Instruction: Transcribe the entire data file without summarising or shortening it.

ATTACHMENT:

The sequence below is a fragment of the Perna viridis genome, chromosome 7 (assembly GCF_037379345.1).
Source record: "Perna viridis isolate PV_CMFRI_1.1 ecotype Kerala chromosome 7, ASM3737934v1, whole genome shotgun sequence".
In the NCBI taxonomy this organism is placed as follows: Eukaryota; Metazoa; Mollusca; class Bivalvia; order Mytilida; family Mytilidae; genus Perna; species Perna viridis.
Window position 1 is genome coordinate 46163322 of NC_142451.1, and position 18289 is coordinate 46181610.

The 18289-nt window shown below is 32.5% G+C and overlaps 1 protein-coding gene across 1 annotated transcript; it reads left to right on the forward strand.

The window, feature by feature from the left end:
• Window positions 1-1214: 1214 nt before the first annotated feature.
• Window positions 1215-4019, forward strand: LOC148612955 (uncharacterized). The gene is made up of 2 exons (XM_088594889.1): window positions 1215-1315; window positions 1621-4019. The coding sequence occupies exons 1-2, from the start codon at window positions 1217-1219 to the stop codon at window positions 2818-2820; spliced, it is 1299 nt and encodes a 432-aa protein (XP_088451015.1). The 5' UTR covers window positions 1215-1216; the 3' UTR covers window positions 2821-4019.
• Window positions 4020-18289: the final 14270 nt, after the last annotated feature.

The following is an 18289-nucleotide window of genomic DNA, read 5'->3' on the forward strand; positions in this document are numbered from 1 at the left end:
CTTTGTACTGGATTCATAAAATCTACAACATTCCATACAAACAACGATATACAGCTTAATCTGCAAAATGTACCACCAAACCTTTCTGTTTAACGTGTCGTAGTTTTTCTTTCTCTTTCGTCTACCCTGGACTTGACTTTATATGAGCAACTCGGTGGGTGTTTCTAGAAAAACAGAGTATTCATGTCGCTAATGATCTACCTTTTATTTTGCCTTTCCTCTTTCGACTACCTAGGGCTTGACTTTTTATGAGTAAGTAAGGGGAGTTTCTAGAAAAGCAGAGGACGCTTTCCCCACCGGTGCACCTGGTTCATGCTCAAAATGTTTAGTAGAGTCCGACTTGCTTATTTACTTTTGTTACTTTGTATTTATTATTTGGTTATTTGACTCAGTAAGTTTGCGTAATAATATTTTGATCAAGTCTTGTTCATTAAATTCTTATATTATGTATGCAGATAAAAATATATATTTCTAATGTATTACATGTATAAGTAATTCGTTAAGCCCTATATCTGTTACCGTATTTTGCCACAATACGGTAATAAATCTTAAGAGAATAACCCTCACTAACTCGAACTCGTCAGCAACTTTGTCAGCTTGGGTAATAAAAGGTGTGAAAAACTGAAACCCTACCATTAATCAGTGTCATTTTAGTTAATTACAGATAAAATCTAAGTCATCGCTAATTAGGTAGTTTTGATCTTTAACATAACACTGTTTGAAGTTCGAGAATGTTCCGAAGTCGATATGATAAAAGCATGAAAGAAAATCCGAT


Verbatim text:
The sequence below is a fragment of the Perna viridis genome, chromosome 7 (assembly GCF_037379345.1).
Source record: "Perna viridis isolate PV_CMFRI_1.1 ecotype Kerala chromosome 7, ASM3737934v1, whole genome shotgun sequence".
In the NCBI taxonomy this organism is placed as follows: Eukaryota; Metazoa; Mollusca; class Bivalvia; order Mytilida; family Mytilidae; genus Perna; species Perna viridis.
Window position 1 is genome coordinate 46163322 of NC_142451.1, and position 18289 is coordinate 46181610.

The 18289-nt window shown below is 32.5% G+C and overlaps 1 protein-coding gene across 1 annotated transcript; it reads left to right on the forward strand.

The window, feature by feature from the left end:
• Window positions 1-1214: 1214 nt before the first annotated feature.
• Window positions 1215-4019, forward strand: LOC148612955 (uncharacterized). The gene is made up of 2 exons (XM_088594889.1): window positions 1215-1315; window positions 1621-4019. The coding sequence occupies exons 1-2, from the start codon at window positions 1217-1219 to the stop codon at window positions 2818-2820; spliced, it is 1299 nt and encodes a 432-aa protein (XP_088451015.1). The 5' UTR covers window positions 1215-1216; the 3' UTR covers window positions 2821-4019.
• Window positions 4020-18289: the final 14270 nt, after the last annotated feature.

The following is an 18289-nucleotide window of genomic DNA, read 5'->3' on the forward strand; positions in this document are numbered from 1 at the left end:
CTTTGTACTGGATTCATAAAATCTACAACATTCCATACAAACAACGATATACAGCTTAATCTGCAAAATGTACCACCAAACCTTTCTGTTTAACGTGTCGTAGTTTTTCTTTCTCTTTCGTCTACCCTGGACTTGACTTTATATGAGCAACTCGGTGGGTGTTTCTAGAAAAACAGAGTATTCATGTCGCTAATGATCTACCTTTTATTTTGCCTTTCCTCTTTCGACTACCTAGGGCTTGACTTTTTATGAGTAAGTAAGGGGAGTTTCTAGAAAAGCAGAGGACGCTTTCCCCACCGGTGCACCTGGTTCATGCTCAAAATGTTTAGTAGAGTCCGACTTGCTTATTTACTTTTGTTACTTTGTATTTATTATTTGGTTATTTGACTCAGTAAGTTTGCGTAATAATATTTTGATCAAGTCTTGTTCATTAAATTCTTATATTATGTATGCAGATAAAAATATATATTTCTAATGTATTACATGTATAAGTAATTCGTTAAGCCCTATATCTGTTACCGTATTTTGCCACAATACGGTAATAAATCTTAAGAGAATAACCCTCACTAACTCGAACTCGTCAGCAACTTTGTCAGCTTGGGTAATAAAAGGTGTGAAAAACTGAAACCCTACCATTAATCAGTGTCATTTTAGTTAATTACAGATAAAATCTAAGTCATCGCTAATTAGGTAGTTTTGATCTTTAACATAACACTGTTTGAAGTTCGAGAATGTTCCGAAGTCGATATGATAAAAGCATGAAAGAAAATCCGAT